Tougher planned cybercrime laws target tech giants
Tougher financial penalties could soon be imposed on tech giants such as Apple and Facebook for not co-operating with security agencies tracking terror suspects and criminals.
The Turnbull government will today unveil new laws which will include the power to force the disclosure of encrypted information on devices and social media platforms.
Technology companies and civil libertarians have warned the changes would weaken privacy protections, but Cyber Security Minister Angus Taylor says law enforcement agencies need the new powers.
He said technologies including encryption are increasingly being used by paedophiles, terrorists and organised criminals to conceal their illicit activities.
“We know that more than 90 per cent of data lawfully intercepted by the Australian Federal Police now uses some form of encryption.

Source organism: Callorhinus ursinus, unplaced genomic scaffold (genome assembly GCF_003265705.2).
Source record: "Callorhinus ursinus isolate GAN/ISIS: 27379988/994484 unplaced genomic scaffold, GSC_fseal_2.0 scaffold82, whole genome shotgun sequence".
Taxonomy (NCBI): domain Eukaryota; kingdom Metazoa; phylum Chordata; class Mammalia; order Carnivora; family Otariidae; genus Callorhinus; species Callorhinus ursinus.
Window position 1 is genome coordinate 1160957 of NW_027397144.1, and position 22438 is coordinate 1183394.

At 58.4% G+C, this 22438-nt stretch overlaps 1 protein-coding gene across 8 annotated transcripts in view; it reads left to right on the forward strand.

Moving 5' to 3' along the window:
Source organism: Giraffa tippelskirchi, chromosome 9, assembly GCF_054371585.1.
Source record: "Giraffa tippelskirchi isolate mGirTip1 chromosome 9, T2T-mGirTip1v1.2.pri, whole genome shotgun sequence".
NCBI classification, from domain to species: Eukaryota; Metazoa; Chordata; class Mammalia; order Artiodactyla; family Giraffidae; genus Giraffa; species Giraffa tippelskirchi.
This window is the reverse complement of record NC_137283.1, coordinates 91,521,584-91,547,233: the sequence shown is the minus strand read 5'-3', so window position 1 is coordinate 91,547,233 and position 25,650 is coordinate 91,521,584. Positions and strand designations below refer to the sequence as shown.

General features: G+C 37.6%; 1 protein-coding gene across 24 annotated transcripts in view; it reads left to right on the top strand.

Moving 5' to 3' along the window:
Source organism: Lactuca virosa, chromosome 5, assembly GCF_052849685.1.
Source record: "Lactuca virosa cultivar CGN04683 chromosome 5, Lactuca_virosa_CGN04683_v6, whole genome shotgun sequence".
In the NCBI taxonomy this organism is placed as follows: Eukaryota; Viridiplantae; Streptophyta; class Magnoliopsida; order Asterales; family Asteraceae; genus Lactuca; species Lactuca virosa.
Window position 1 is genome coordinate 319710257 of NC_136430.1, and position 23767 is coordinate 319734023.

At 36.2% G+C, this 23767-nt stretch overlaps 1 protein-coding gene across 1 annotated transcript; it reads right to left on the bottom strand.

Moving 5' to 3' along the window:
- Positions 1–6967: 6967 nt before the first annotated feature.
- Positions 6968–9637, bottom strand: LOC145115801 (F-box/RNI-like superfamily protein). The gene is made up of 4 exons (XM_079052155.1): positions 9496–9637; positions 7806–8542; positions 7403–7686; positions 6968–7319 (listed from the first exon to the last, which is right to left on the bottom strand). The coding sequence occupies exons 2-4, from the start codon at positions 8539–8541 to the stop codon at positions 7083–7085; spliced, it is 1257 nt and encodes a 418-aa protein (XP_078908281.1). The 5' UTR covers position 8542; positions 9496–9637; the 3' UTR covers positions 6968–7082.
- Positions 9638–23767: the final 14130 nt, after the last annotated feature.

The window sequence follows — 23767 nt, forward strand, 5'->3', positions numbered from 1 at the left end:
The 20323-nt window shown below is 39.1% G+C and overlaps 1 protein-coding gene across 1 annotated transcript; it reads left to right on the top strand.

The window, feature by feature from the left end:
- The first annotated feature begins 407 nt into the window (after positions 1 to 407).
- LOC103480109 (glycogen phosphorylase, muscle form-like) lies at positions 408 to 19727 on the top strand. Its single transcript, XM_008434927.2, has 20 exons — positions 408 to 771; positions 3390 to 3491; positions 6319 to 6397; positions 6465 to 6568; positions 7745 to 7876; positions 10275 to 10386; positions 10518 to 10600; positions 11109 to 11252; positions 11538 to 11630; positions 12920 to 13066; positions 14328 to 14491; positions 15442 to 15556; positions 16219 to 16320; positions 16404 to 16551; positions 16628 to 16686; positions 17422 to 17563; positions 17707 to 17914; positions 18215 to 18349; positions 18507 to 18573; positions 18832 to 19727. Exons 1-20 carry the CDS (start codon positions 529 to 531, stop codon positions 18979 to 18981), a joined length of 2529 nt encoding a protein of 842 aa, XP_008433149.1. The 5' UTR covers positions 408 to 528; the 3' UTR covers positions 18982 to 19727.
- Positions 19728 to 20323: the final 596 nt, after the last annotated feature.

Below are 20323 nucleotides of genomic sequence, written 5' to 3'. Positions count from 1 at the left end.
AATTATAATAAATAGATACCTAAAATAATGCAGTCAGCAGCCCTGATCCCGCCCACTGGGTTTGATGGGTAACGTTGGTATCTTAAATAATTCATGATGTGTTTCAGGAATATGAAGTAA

“This has directly impacted around 200 serious criminal and terrorism-related investigations in the last 12 months alone,” Mr Taylor said.
“We must ensure our laws reflect the rapid take-up of secure online communications by those who seek to do us harm.
“These reforms will allow law enforcement and interception agencies to access specific communications without compromising the security of a network. The measures expressly prevent the weakening of encryption or the introduction of so-called backdoors.”
Obligations to help law enforcement and national security investigations currently only apply to the domestic telecommunications providers in Australia.
The proposed new laws will expand these obligations to a broader range of companies, including foreign providers and internet-based communications providers operating in Australia.